Like bass, trout are sight feeders. Because they eat from the surface, they can see everything in silhouette. Strongly colored lines just aren’t going to cut it. Again fluorocarbon is a good choice. If there is any color in the water, then a dark-colored mono is worthwhile.
Carp are a little tricky. While they hunt via smell, they have long memories, and if they are caught, they keep a good lookout for line leading to the bait.
The good news is that carp prefer murky conditions, so you can try a few different colors. I’ve had success with dark mono, but one of my favorite lines is a two-tone braid. When it sinks and rests on the bottom, it blends in really well.
For all, you need to know about the best lines for carp fishing, check out my guide.
Like carp, catfish locate food using scent. With catfish, you can afford to get away with most colors as they don’t have very good eyesight. My favorite colors are either red mono or braid. That way, I can see the line while not taking any chances with visibility.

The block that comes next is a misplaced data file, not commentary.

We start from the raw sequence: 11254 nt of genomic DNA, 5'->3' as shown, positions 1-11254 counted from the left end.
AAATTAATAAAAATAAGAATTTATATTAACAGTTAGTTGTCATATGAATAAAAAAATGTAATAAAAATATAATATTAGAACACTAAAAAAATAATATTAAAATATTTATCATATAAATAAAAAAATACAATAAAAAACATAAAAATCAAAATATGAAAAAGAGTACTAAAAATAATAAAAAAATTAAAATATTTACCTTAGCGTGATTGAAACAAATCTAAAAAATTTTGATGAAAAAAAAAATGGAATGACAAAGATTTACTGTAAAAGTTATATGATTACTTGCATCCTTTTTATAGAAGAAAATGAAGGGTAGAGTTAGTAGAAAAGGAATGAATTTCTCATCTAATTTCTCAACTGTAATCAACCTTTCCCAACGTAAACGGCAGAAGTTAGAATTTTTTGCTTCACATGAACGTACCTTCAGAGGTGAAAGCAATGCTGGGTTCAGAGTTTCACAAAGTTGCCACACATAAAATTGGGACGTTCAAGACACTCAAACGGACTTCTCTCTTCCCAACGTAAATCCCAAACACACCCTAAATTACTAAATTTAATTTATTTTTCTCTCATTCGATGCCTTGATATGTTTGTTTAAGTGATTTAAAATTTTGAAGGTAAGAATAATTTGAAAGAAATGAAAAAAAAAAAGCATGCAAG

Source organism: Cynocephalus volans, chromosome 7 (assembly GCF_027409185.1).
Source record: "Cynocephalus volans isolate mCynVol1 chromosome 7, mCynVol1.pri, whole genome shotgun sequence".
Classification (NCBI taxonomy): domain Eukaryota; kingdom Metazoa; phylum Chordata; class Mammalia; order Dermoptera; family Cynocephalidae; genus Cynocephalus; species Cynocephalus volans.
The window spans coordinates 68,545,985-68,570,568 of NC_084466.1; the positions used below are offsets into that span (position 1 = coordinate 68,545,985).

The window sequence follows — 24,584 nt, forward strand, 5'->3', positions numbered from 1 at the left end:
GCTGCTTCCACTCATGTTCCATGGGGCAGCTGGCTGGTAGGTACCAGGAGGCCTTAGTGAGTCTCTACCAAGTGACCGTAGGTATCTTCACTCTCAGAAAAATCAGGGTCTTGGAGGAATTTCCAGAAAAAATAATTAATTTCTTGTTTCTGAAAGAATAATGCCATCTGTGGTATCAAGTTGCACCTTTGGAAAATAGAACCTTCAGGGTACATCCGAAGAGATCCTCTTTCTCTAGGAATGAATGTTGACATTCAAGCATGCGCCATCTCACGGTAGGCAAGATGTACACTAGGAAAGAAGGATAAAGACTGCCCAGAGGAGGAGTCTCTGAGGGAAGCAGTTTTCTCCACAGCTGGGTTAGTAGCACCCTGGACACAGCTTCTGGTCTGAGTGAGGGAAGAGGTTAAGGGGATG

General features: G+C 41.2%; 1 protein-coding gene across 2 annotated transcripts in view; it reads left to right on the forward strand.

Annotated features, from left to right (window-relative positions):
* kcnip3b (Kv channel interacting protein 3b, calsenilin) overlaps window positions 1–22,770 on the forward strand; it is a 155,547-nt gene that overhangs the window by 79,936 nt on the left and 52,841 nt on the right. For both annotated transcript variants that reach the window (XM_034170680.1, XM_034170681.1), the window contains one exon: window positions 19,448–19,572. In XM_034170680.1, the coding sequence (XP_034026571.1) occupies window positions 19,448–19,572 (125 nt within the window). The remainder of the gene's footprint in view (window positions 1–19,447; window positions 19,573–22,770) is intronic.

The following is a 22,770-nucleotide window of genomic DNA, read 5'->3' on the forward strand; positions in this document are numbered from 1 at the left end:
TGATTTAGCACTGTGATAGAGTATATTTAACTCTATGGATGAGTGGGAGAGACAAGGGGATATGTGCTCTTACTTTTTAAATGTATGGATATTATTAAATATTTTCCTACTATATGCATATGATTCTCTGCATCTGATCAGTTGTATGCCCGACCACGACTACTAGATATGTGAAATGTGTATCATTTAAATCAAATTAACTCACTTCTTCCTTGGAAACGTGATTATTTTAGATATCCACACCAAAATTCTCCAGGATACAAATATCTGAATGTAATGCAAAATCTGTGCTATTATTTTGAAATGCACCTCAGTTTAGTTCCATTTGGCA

Catfishing lines are a really in-depth subject. Why not take a look at my dedicated catfishing line guide? It’s just here.
Crappie is another sight feeder, so fluorocarbon is the obvious choice. If you want the best of both worlds, you could consider using any line of your choosing but making the final 5 or so feet out of a clear fluorocarbon leader.
Choosing the best fishing line color isn’t as easy as it might first seem. You have to consider the water clarity, species, and of course, your own personal preference.
If in doubt, go for a clear or dark-colored line selected base on the properties you like and for your chosen style of fishing.
Which fishing line color do you think is best? Let me know in the comments.